JOHANNESBURG — The first World Cup in Africa appropriately presents something new: Spain or the Netherlands as a first-time champion.
The Spaniards and Dutch will meet Sunday at Soccer City after winning tight semifinals. It's the first final for the Spaniards, who broke a 44-year major championships drought when they won the European crown two years ago.
For the Dutch, pictured at left, it's a third trip to the title game, having lost in 1974 and '78. The nations never have met in a World Cup and have split nine games 4-4 with one draw.
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Spain is a 1-2 favorite to win the final, according to BetUS.
Both teams rolled into this tournament with long streaks of success, and the Netherlands' string remains intact: 25 matches without a loss and 10 straight victories, including all six in South Africa, the only team to manage that.
"We know we can play football," captain Giovanni van Bronckhorst said. "To be mentally strong is now most important."
Mentally fragile has been the World Cup description for both nations. The Dutch in particular regularly have wasted their deep pool of soccer talent by going out early in big events since the loss to Argentina in the 1978 final. They won the '88 European Championship and fell to Brazil in the World Cup semifinals 10 years later.
Other than that, it's pretty much been rotten Oranje.
Spain, pictured left, didn't even do as well at the Netherlands, consistently flopping in the biggest moments. But the so-called golden generation for La Roja has changed the team's direction, and it showed in particular Wednesday night against Germany.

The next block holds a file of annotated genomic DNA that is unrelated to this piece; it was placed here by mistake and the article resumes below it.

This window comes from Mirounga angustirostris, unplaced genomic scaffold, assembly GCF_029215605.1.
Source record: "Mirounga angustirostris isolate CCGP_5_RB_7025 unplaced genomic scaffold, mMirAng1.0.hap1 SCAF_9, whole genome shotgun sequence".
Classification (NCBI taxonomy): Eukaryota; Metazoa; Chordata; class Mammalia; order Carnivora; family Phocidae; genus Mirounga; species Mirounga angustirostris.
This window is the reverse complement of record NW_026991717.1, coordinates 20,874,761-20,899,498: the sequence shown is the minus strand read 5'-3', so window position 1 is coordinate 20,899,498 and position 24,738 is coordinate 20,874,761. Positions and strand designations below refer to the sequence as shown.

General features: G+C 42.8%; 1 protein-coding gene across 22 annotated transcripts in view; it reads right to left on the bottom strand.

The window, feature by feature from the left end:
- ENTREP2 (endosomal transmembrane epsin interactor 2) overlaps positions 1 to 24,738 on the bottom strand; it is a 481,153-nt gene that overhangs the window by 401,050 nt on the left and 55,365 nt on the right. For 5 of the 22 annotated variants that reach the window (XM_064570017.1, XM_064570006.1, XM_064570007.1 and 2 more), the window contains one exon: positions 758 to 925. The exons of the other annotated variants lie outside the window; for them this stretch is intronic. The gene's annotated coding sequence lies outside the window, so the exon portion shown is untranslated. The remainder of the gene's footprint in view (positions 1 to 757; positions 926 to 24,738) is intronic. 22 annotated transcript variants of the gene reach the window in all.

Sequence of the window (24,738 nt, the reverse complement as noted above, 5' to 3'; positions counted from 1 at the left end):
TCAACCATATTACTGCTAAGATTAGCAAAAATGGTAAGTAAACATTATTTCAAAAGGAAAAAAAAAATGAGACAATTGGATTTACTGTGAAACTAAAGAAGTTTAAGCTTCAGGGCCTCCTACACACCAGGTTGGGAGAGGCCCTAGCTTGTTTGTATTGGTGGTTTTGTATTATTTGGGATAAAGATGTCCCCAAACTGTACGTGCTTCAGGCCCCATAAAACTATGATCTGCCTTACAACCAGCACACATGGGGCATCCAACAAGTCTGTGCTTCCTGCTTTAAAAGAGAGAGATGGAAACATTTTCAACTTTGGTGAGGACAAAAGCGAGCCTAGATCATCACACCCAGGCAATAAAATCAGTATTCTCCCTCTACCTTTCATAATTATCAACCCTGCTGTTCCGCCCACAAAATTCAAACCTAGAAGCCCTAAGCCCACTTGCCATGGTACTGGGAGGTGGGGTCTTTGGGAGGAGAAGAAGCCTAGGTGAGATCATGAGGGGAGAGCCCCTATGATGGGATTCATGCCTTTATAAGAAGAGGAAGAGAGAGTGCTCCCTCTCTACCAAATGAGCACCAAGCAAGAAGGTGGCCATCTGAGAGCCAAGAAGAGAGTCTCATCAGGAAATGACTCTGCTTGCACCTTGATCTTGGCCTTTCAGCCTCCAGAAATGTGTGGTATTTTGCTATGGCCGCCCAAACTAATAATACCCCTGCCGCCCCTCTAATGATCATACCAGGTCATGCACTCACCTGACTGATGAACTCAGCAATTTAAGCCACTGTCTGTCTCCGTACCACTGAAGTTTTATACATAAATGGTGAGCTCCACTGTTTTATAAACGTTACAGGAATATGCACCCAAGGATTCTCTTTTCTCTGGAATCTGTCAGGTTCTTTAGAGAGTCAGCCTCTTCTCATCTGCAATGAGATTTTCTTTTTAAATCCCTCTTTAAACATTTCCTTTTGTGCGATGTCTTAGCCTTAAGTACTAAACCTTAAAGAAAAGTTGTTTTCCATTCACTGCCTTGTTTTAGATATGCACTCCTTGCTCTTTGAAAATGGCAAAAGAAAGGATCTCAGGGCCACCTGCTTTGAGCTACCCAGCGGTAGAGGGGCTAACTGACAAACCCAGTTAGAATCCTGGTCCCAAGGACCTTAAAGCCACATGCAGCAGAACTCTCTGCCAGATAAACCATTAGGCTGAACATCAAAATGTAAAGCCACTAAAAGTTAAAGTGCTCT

No team was more dominant in this World Cup than the Germans, yet they played conservatively, even a bit timidly when faced with David Villa, Andres Iniesta, Xavi, Xabi Alonso and the rest of the Spaniards. So Spain controlled the match, finally breaking through on Carles Puyol's header goal — you can bet Germany wasn't prepared for a defender to provide the only offense.
"The group deserves this but we want more," said Spain striker David Villa, who is tied with Netherlands playmaker Wesley Sneijder for the tournament scoring lead at five goals each. "We are happy to be in the final, that was our objective, but now we want to be champions."
To be champions, the Spaniards will need to shut down the Dutch the way they did the Germans, who lead the tournament with 13 goals. Sneijder, Arjen Robben, Robin van Persie, Dirk Kuyt and the rest of the Oranje have 12 goals and can crush opponents when given room to create.
But so can the Spanish, the best passing team in the world; yes, even better than Brazil.
Don't look for counterattacks Sunday. The Dutch will build their probing offense from goalkeeper Maarten Stekelenburg on out, unafraid to let their somewhat inexperienced keeper begin the passing sequences they favor.
Spain will get the ball to the feet of Iniesta or Xavi, then try to spring Villa or someone else down the wings or in the middle. Long passes will be rare. Shots might be, too.
Goals? Whichever team calms its nerves best should get enough of them to finally carry off the prize.